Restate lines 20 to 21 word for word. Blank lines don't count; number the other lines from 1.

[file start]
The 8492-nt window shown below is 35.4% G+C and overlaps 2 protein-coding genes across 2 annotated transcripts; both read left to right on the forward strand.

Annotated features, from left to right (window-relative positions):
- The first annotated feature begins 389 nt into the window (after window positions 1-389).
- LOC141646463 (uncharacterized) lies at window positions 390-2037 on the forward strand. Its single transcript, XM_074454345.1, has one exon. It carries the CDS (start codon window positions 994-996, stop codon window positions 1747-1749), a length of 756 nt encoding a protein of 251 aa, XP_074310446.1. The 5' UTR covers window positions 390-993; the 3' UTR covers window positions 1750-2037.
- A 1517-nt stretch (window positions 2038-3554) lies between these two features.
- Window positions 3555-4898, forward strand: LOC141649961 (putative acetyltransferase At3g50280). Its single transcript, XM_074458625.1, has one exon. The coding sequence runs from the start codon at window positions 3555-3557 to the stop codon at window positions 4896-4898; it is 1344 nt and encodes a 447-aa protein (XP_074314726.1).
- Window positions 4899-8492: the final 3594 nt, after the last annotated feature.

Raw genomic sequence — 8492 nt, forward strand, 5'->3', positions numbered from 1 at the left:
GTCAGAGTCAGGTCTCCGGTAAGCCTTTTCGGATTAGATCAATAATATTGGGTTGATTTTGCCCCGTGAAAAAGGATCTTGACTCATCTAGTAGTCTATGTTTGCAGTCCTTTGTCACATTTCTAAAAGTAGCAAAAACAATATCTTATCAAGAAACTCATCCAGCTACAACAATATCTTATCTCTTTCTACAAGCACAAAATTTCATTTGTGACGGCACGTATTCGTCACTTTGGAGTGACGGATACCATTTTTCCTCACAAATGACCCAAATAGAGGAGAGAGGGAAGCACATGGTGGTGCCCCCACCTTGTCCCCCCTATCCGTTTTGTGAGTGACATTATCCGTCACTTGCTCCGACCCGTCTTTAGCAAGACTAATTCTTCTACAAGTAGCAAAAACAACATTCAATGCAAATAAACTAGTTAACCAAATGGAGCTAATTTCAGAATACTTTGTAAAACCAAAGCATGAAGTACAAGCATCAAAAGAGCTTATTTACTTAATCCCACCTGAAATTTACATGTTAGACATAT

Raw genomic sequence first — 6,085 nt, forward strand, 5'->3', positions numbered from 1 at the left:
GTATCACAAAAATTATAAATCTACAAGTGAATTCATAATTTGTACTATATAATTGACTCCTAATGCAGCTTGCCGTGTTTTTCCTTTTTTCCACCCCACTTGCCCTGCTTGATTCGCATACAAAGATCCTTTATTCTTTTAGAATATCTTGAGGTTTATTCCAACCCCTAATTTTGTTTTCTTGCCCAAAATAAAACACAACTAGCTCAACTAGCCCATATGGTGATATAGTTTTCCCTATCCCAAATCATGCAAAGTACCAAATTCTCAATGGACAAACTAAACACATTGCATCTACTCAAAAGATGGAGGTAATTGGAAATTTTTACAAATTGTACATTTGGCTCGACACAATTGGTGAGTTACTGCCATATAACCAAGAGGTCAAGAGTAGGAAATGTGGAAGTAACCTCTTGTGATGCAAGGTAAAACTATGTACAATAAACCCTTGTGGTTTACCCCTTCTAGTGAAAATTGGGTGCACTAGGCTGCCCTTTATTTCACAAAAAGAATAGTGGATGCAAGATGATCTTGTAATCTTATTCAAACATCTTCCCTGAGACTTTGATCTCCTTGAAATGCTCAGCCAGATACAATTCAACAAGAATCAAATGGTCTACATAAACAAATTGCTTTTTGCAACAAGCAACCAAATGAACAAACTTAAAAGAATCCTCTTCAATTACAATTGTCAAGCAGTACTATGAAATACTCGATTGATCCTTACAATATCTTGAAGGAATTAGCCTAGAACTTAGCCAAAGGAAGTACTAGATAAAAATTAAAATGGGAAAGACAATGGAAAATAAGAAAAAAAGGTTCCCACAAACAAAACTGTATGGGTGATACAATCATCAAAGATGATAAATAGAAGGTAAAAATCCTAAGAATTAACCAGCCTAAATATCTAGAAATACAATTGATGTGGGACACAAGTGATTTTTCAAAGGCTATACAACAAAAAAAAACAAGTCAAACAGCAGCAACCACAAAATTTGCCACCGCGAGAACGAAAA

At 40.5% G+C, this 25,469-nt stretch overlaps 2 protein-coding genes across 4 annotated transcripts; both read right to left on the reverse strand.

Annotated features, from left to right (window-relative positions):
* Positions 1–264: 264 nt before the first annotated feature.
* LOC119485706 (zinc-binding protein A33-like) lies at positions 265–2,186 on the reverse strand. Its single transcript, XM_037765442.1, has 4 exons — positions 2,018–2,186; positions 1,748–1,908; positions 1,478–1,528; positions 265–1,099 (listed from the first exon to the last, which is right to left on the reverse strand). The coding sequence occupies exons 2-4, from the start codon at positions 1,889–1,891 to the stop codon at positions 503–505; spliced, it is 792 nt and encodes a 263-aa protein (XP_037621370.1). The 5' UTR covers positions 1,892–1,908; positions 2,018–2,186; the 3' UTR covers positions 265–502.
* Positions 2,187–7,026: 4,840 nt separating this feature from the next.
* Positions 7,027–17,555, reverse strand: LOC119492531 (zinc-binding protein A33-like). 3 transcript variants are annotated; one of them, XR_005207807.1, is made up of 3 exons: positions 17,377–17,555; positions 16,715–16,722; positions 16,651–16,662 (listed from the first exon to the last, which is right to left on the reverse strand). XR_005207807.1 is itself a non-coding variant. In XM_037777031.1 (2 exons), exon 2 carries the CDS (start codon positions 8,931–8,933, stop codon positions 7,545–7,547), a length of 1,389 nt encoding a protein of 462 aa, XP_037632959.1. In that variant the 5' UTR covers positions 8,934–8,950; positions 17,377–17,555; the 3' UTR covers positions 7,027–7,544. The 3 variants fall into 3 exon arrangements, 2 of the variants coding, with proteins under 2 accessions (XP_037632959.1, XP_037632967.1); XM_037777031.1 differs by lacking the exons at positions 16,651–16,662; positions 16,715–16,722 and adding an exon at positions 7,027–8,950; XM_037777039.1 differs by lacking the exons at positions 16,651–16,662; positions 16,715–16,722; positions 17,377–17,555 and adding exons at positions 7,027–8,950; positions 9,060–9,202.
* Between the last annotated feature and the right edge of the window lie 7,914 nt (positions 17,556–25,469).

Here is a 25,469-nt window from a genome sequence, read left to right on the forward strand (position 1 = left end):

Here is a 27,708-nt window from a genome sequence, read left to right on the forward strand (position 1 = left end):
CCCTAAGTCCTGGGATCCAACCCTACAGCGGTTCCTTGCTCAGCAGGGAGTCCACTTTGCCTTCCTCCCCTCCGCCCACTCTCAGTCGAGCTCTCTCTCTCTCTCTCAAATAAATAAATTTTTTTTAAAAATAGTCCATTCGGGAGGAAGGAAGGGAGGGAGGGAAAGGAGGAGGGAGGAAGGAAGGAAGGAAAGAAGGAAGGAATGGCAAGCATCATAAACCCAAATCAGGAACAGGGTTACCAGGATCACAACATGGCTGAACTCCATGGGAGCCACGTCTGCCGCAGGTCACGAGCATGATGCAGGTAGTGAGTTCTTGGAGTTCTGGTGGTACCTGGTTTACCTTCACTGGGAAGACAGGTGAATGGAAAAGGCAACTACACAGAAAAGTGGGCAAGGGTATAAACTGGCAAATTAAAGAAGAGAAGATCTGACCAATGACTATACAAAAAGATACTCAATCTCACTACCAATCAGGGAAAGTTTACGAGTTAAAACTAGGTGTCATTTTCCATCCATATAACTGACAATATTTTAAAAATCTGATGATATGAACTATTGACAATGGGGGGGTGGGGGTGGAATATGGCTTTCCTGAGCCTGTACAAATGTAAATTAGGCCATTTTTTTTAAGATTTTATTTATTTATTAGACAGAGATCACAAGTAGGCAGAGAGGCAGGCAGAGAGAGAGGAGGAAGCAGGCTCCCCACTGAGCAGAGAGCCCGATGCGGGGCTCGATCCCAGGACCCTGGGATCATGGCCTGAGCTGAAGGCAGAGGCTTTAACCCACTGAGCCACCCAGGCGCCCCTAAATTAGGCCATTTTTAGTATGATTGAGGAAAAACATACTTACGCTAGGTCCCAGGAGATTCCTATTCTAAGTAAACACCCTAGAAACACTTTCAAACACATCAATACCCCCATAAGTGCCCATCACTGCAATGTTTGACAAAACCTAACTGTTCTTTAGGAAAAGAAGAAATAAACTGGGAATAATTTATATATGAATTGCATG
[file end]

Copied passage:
Here is a 27,708-nt window from a genome sequence, read left to right on the forward strand (position 1 = left end):
CCCTAAGTCCTGGGATCCAACCCTACAGCGGTTCCTTGCTCAGCAGGGAGTCCACTTTGCCTTCCTCCCCTCCGCCCACTCTCAGTCGAGCTCTCTCTCTCTCTCTCAAATAAATAAATTTTTTTTAAAAATAGTCCATTCGGGAGGAAGGAAGGGAGGGAGGGAAAGGAGGAGGGAGGAAGGAAGGAAGGAAAGAAGGAAGGAATGGCAAGCATCATAAACCCAAATCAGGAACAGGGTTACCAGGATCACAACATGGCTGAACTCCATGGGAGCCACGTCTGCCGCAGGTCACGAGCATGATGCAGGTAGTGAGTTCTTGGAGTTCTGGTGGTACCTGGTTTACCTTCACTGGGAAGACAGGTGAATGGAAAAGGCAACTACACAGAAAAGTGGGCAAGGGTATAAACTGGCAAATTAAAGAAGAGAAGATCTGACCAATGACTATACAAAAAGATACTCAATCTCACTACCAATCAGGGAAAGTTTACGAGTTAAAACTAGGTGTCATTTTCCATCCATATAACTGACAATATTTTAAAAATCTGATGATATGAACTATTGACAATGGGGGGGTGGGGGTGGAATATGGCTTTCCTGAGCCTGTACAAATGTAAATTAGGCCATTTTTTTTAAGATTTTATTTATTTATTAGACAGAGATCACAAGTAGGCAGAGAGGCAGGCAGAGAGAGAGGAGGAAGCAGGCTCCCCACTGAGCAGAGAGCCCGATGCGGGGCTCGATCCCAGGACCCTGGGATCATGGCCTGAGCTGAAGGCAGAGGCTTTAACCCACTGAGCCACCCAGGCGCCCCTAAATTAGGCCATTTTTAGTATGATTGAGGAAAAACATACTTACGCTAGGTCCCAGGAGATTCCTATTCTAAGTAAACACCCTAGAAACACTTTCAAACACATCAATACCCCCATAAGTGCCCATCACTGCAATGTTTGACAAAACCTAACTGTTCTTTAGGAAAAGAAGAAATAAACTGGGAATAATTTATATATGAATTGCATG